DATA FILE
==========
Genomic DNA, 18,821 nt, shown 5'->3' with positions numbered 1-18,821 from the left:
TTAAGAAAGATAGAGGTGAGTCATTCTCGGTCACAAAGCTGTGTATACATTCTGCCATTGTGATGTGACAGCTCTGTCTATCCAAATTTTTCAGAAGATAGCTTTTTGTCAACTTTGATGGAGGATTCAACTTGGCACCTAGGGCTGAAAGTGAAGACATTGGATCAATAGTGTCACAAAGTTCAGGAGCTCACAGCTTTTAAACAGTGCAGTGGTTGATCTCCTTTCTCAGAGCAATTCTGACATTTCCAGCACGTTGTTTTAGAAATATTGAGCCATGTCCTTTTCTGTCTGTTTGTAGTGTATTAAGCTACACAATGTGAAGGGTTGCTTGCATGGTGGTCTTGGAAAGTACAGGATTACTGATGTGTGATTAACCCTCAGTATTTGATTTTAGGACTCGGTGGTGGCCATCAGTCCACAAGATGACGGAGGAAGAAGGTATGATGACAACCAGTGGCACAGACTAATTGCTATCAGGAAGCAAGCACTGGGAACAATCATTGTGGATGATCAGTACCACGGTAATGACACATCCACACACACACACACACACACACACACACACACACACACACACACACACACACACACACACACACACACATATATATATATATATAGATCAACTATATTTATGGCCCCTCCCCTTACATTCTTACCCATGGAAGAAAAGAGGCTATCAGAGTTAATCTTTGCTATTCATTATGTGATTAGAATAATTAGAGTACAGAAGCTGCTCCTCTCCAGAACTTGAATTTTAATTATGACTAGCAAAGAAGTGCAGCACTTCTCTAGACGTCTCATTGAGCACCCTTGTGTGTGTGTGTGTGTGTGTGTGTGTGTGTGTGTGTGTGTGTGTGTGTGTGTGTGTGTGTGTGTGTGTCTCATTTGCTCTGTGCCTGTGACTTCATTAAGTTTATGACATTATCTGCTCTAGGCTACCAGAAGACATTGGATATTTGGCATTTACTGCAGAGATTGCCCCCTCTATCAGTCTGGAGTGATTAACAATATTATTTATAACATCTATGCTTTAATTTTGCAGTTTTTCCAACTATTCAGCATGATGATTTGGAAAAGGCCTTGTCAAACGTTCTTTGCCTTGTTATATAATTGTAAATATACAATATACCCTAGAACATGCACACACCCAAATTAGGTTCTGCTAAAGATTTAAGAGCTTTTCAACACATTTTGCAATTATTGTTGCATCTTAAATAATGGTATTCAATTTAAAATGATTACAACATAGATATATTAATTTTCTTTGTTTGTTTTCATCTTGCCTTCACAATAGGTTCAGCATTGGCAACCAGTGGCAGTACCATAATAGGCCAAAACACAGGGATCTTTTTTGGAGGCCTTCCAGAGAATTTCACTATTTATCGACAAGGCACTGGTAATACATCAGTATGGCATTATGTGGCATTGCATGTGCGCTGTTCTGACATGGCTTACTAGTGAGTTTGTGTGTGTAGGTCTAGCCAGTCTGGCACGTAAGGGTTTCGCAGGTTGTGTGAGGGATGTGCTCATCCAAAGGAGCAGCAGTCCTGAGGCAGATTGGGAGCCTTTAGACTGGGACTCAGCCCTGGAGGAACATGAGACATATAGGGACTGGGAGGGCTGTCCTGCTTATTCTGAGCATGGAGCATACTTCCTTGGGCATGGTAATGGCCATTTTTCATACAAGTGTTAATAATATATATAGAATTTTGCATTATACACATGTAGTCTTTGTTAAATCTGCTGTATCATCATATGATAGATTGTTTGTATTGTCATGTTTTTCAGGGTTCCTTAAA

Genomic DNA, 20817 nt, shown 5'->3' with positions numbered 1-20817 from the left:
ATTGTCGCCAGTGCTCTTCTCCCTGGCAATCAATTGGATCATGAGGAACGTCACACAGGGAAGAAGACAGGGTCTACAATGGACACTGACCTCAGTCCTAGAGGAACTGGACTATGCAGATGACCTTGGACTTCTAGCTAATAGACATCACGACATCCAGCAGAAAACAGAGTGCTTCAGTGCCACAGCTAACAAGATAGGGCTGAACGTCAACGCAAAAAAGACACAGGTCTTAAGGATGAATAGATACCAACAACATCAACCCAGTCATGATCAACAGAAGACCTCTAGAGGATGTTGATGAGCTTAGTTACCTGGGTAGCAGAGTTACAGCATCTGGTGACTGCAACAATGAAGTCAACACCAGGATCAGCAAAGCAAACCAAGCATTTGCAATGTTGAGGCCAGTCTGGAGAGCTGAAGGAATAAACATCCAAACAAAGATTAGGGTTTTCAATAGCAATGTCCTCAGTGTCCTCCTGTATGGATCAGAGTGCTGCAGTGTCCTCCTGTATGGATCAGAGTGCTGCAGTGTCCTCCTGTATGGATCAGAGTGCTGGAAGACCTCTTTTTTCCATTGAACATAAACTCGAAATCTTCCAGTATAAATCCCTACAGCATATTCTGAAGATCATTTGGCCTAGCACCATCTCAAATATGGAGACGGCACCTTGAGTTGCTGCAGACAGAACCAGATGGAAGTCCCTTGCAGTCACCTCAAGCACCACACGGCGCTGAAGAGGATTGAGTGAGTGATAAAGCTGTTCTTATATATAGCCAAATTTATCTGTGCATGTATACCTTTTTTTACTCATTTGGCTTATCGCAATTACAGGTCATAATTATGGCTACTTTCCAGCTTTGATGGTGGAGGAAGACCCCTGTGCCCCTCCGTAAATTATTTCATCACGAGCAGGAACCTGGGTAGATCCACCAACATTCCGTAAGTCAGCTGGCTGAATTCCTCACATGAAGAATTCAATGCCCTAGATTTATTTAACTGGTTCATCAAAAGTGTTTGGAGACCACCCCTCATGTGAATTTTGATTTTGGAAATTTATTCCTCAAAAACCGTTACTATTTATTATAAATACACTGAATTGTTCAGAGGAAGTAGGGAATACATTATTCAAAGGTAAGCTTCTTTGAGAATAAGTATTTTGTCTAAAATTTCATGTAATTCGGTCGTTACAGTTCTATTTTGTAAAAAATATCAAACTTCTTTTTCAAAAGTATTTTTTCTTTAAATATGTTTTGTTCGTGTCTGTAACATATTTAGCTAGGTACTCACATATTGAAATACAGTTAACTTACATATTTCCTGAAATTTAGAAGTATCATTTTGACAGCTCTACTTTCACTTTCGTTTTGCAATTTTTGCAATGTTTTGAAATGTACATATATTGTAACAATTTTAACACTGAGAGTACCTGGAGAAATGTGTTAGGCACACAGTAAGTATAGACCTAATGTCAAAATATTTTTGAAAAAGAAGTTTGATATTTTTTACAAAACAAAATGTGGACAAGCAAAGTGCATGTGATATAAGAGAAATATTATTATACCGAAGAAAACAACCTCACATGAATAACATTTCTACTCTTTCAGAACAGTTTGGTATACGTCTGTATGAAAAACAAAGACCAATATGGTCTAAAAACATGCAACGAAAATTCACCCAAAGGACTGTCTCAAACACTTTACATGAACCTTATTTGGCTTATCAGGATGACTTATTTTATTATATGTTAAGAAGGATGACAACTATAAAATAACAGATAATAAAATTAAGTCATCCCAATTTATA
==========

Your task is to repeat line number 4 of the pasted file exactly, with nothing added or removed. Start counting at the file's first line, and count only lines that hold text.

ATTGTCGCCAGTGCTCTTCTCCCTGGCAATCAATTGGATCATGAGGAACGTCACACAGGGAAGAAGACAGGGTCTACAATGGACACTGACCTCAGTCCTAGAGGAACTGGACTATGCAGATGACCTTGGACTTCTAGCTAATAGACATCACGACATCCAGCAGAAAACAGAGTGCTTCAGTGCCACAGCTAACAAGATAGGGCTGAACGTCAACGCAAAAAAGACACAGGTCTTAAGGATGAATAGATACCAACAACATCAACCCAGTCATGATCAACAGAAGACCTCTAGAGGATGTTGATGAGCTTAGTTACCTGGGTAGCAGAGTTACAGCATCTGGTGACTGCAACAATGAAGTCAACACCAGGATCAGCAAAGCAAACCAAGCATTTGCAATGTTGAGGCCAGTCTGGAGAGCTGAAGGAATAAACATCCAAACAAAGATTAGGGTTTTCAATAGCAATGTCCTCAGTGTCCTCCTGTATGGATCAGAGTGCTGCAGTGTCCTCCTGTATGGATCAGAGTGCTGCAGTGTCCTCCTGTATGGATCAGAGTGCTGGAAGACCTCTTTTTTCCATTGAACATAAACTCGAAATCTTCCAGTATAAATCCCTACAGCATATTCTGAAGATCATTTGGCCTAGCACCATCTCAAATATGGAGACGGCACCTTGAGTTGCTGCAGACAGAACCAGATGGAAGTCCCTTGCAGTCACCTCAAGCACCACACGGCGCTGAAGAGGATTGAGTGAGTGATAAAGCTGTTCTTATATATAGCCAAATTTATCTGTGCATGTATACCTTTTTTTACTCATTTGGCTTATCGCAATTACAGGTCATAATTATGGCTACTTTCCAGCTTTGATGGTGGAGGAAGACCCCTGTGCCCCTCCGTAAATTATTTCATCACGAGCAGGAACCTGGGTAGATCCACCAACATTCCGTAAGTCAGCTGGCTGAATTCCTCACATGAAGAATTCAATGCCCTAGATTTATTTAACTGGTTCATCAAAAGTGTTTGGAGACCACCCCTCATGTGAATTTTGATTTTGGAAATTTATTCCTCAAAAACCGTTACTATTTATTATAAATACACTGAATTGTTCAGAGGAAGTAGGGAATACATTATTCAAAGGTAAGCTTCTTTGAGAATAAGTATTTTGTCTAAAATTTCATGTAATTCGGTCGTTACAGTTCTATTTTGTAAAAAATATCAAACTTCTTTTTCAAAAGTATTTTTTCTTTAAATATGTTTTGTTCGTGTCTGTAACATATTTAGCTAGGTACTCACATATTGAAATACAGTTAACTTACATATTTCCTGAAATTTAGAAGTATCATTTTGACAGCTCTACTTTCACTTTCGTTTTGCAATTTTTGCAATGTTTTGAAATGTACATATATTGTAACAATTTTAACACTGAGAGTACCTGGAGAAATGTGTTAGGCACACAGTAAGTATAGACCTAATGTCAAAATATTTTTGAAAAAGAAGTTTGATATTTTTTACAAAACAAAATGTGGACAAGCAAAGTGCATGTGATATAAGAGAAATATTATTATACCGAAGAAAACAACCTCACATGAATAACATTTCTACTCTTTCAGAACAGTTTGGTATACGTCTGTATGAAAAACAAAGACCAATATGGTCTAAAAACATGCAACGAAAATTCACCCAAAGGACTGTCTCAAACACTTTACATGAACCTTATTTGGCTTATCAGGATGACTTATTTTATTATATGTTAAGAAGGATGACAACTATAAAATAACAGATAATAAAATTAAGTCATCCCAATTTATA